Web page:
Meanwhile, Lauren, who grew up in New York, was used to returning to the US to visit every year, but border closures meant she missed weddings, funerals and births.
"It seems so long since I've seen everyone and it's so hard being away," she tells. "I've been homesick and that's a tricky thing when you're in between work. It's probably part of the reason we dived into Secret Kiwi Kitchen so hard."
Lauren's family had a stand at a farmers' market in Martha's Vineyard, Massachusetts, for 40 years. The woman who raised her was Vietnamese and the stall started out selling what were then very exotic Vietnamese rolls. When she was a child, Lauren suggested they sell brownies as well.
"People weren't familiar with Vietnamese food back then and the stand wasn't busy," recalls Lauren. "So I came up with this brownie recipe to attract the kids, thinking the kids will bring the grown-ups and it worked!
"She had the most popular stand at the market after that," she tells. "Since she passed away, brownies always make me think of her – it's like this gift from the other side. It's so funny that my second chance and this new lease on life have come through brownies."
While Lauren and Clare struggled to sell their sauces at local markets, as soon as they began giving out samples of brownies alongside the condiments, they started attracting more customers, who were desperate for the secret recipe.
When a second lockdown hit, there was a renewed interest in baking and the pair's convenient baking mixes – containing all the dry ingredients needed for delicious brownies – became an online winner.
"What's really nice about our mixes is they give people a moment of connection and it's an activity as well," says Lauren. "It's great to get kids cooking and it gives you flexibility. But even after this last lockdown, we've been busy – it's a way to have fresh baking that's easy and you know it will be delicious."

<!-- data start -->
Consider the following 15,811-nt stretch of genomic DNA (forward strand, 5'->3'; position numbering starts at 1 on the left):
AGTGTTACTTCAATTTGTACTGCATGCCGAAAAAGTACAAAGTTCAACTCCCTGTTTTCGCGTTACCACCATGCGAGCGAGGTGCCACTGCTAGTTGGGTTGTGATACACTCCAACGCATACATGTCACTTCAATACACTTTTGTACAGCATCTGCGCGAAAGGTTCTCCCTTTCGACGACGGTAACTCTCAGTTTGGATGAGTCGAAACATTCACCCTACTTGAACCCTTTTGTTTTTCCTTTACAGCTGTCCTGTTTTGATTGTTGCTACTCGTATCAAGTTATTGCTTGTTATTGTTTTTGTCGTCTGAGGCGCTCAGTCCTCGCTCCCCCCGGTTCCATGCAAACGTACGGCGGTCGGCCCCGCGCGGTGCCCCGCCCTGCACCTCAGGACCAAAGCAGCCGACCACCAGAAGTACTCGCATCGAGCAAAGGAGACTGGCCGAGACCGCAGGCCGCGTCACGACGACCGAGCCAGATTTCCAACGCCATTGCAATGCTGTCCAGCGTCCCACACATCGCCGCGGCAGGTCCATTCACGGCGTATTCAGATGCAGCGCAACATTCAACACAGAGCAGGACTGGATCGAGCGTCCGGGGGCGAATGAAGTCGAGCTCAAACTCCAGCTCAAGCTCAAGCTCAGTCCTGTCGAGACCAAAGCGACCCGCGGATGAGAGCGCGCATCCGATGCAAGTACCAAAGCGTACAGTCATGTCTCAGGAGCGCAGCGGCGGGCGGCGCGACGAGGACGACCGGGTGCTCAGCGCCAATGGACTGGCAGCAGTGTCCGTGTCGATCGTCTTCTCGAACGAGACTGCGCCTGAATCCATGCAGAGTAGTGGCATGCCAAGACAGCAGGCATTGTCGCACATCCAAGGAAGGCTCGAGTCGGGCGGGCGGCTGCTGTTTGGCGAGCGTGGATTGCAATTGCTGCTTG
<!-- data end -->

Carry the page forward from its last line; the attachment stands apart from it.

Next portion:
So what sets Secret Kiwi Kitchen apart from the other baking mixes? While they
are insanely convenient – the pancake mix only requires water – their customers all agree it's the taste.
"When we went into it, we both said, 'If we're going to do baking mixes, they have to taste amazing,' " says Clare.
"My house is known by the local kids as The Brownie House, so I've always been a bit precious about my reputation and so has Lauren. We agreed from the outset that it needs to taste like next-level baking. We certainly put on a few kilos in our attempts to get everything right!"
And they're clearly doing something right. Recently, they partnered with HelloFresh to bring their Buttermilk Pancake & Waffle Mix to the meal-kit company's customers, with their product now being sent out to thousands of homes every week.
Secret Kiwi Kitchen is also now the first baking mix to be stocked on shelves at Briscoes – and there are plenty of other business deals that have catapulted the brand into the foodie limelight.
"We're branching out into different products now," says Lauren. "Edible botanicals are our new thing. We've just signed a collab with Bombay Sapphire, creating cocktail kits that will be perfect for summer."
Now a finalist for the Product of the Year trophy at the NZ Food Awards, and in talks with two major distributors in Australia and Singapore, the ladies will surely have their
work cut out for them in the coming year, but neither would have it any other way.
"What matters most is that our customers are happy and they like everything we do,"
says Clare. "And that we like doing it!"